A few years ago I worked with a woman who was very concerned about building her abdominal muscles back up after two pregnancies. I immediately noticed how rounded her shoulders were and that her posture was making her stomach stick out enough that you might begin to wonder if she were still pregnant. She looked down at her stomach and exclaimed, “See? Ever since I had kids, I have this horrible pooch that won’t go away!” I promptly pulled her shoulders back and told her to lift her chest up 3 inches. Voilà! Her dreaded “mommy tummy” disappeared immediately. She was shocked but came to the realization that she had started slouching thanks to her daily routine of breast-feeding, carrying babies, and being chronically sleep-deprived. I started her on a program that focused on strengthening not only the abdominal muscles but also those of the upper back and midback. Her posture improved dramatically, the mommy tummy went away, and her confidence skyrocketed.
The problem of poor posture is not restricted to mothers and older women. Over the past decade, I’ve noticed a significant increase in the number of women who come to me with extremely poor posture. As poor posture becomes more and more prevalent, our collective memory of good posture fades away. The ramifications go far beyond vanity and a belly pooch. When the spine is excessively rounded forward for long periods of time, ischemic tissue (tissue that no longer has oxygen flow to it) will develop in the area and contribute to the irreversible curvature of the spine. In addition, poor posture can interfere with the brain’s ability to communicate with the muscles (by putting pressure on the spinal column), can cause joint and muscle injuries, and can even lead to painful trigger points from overused muscles.
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Take a look at your profile in a mirror and compare your natural posture with the illustrations shown here. The position of your head will have a domino effect on the rest of your spine. You can experience this by pushing your chin forward 6 inches, which should cause your upper back and shoulders to round forward and your chest cavity to collapse.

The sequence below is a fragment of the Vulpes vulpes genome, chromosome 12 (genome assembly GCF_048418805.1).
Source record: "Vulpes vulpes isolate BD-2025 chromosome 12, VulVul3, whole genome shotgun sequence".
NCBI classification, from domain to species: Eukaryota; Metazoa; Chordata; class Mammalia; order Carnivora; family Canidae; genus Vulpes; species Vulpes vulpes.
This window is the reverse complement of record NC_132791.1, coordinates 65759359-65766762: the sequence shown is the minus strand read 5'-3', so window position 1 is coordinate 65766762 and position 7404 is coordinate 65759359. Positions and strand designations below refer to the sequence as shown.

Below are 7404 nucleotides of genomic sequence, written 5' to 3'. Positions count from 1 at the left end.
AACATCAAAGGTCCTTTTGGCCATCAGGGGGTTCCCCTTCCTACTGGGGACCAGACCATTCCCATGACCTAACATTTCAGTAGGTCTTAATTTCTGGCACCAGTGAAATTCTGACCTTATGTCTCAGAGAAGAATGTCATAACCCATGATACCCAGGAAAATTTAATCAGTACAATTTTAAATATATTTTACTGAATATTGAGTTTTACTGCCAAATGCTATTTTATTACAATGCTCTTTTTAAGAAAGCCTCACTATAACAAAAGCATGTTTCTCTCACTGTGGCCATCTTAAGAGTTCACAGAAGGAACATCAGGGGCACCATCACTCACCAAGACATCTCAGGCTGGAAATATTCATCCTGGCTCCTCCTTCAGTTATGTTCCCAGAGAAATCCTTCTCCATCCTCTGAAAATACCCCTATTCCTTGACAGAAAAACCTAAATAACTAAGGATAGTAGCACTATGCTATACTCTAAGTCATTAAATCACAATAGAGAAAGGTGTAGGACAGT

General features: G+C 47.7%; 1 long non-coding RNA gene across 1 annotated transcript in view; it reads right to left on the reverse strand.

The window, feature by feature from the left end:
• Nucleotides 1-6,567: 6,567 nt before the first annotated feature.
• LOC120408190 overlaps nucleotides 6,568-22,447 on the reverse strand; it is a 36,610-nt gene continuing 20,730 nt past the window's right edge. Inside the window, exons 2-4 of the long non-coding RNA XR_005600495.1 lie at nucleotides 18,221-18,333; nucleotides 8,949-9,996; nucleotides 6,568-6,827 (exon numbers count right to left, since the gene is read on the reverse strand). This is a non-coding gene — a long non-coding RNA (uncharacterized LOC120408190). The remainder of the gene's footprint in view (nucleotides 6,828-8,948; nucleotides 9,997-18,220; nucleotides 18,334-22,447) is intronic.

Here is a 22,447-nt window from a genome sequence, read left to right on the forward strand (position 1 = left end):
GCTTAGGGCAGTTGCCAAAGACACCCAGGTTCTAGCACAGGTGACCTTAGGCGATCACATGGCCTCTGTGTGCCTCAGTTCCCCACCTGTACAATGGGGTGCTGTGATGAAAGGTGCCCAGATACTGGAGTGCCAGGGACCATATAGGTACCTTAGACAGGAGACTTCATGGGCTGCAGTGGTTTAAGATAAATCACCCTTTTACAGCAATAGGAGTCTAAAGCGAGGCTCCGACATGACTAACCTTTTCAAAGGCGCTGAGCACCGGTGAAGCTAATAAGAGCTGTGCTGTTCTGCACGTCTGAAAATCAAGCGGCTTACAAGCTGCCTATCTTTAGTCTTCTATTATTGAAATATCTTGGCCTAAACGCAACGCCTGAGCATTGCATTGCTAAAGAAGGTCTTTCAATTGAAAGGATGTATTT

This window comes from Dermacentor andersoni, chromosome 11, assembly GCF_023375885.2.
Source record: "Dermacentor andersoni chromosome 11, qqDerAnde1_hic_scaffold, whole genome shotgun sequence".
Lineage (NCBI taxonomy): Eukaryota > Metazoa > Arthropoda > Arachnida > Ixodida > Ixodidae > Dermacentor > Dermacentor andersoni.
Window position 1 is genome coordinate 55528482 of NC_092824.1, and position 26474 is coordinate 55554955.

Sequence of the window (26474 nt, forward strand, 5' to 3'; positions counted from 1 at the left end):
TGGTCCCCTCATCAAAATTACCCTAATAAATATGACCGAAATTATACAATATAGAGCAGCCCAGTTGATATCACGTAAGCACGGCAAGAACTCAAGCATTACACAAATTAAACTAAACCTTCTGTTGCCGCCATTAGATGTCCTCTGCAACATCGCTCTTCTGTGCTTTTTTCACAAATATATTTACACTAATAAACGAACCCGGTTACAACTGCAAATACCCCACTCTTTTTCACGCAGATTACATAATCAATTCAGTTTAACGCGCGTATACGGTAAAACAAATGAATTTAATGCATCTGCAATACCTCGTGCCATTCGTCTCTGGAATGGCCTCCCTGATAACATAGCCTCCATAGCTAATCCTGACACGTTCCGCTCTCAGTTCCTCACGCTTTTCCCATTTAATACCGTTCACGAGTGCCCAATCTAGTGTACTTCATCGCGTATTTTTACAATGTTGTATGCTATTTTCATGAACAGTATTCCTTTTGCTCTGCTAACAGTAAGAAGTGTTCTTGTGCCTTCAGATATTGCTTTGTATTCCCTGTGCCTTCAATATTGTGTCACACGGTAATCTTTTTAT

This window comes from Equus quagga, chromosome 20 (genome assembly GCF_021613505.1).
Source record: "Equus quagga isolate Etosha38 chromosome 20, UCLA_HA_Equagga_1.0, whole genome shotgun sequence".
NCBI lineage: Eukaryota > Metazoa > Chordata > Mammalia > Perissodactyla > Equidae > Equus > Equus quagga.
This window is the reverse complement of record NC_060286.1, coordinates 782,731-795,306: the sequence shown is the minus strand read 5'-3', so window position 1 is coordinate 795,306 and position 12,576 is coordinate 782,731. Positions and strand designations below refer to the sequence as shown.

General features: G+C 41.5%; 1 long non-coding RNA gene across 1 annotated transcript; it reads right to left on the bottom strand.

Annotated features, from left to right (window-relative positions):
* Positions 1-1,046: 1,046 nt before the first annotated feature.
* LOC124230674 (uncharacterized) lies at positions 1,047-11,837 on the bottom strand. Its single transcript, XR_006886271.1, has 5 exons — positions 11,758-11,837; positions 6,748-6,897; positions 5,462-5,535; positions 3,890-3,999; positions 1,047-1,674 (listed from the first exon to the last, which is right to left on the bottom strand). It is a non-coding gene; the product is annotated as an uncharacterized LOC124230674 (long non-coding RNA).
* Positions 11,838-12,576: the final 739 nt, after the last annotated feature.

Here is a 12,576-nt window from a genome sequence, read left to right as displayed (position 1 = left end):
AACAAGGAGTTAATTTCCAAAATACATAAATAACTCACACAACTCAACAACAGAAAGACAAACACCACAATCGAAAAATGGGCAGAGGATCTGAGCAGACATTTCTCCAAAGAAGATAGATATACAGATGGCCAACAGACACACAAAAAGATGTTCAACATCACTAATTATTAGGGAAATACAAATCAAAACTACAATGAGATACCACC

Notice that if you have poor posture, it is likely that your shoulders are slumped and your hips are tucked under in a way that makes your gluteals look weak and untoned, which in turn makes your stomach look bigger. Now move your body into the opposite position, which is called a back extension. The abdominal muscles immediately become elongated and flatter, the shoulders pull back and create an opening in the chest, and the hips move into a slight anterior pelvic tilt (pushed backward), which helps the gluteals look round and toned.
When your mother harped on you to stand up straight and pull your shoulders back, she should have mentioned that good posture makes your chest, abs, and butt more attractive. Now, I’m not talking about an exaggerated position like that of a gymnast saluting the judges. You want to find the natural posture that helps you look great and allows your spinal column to rest in its optimal position.
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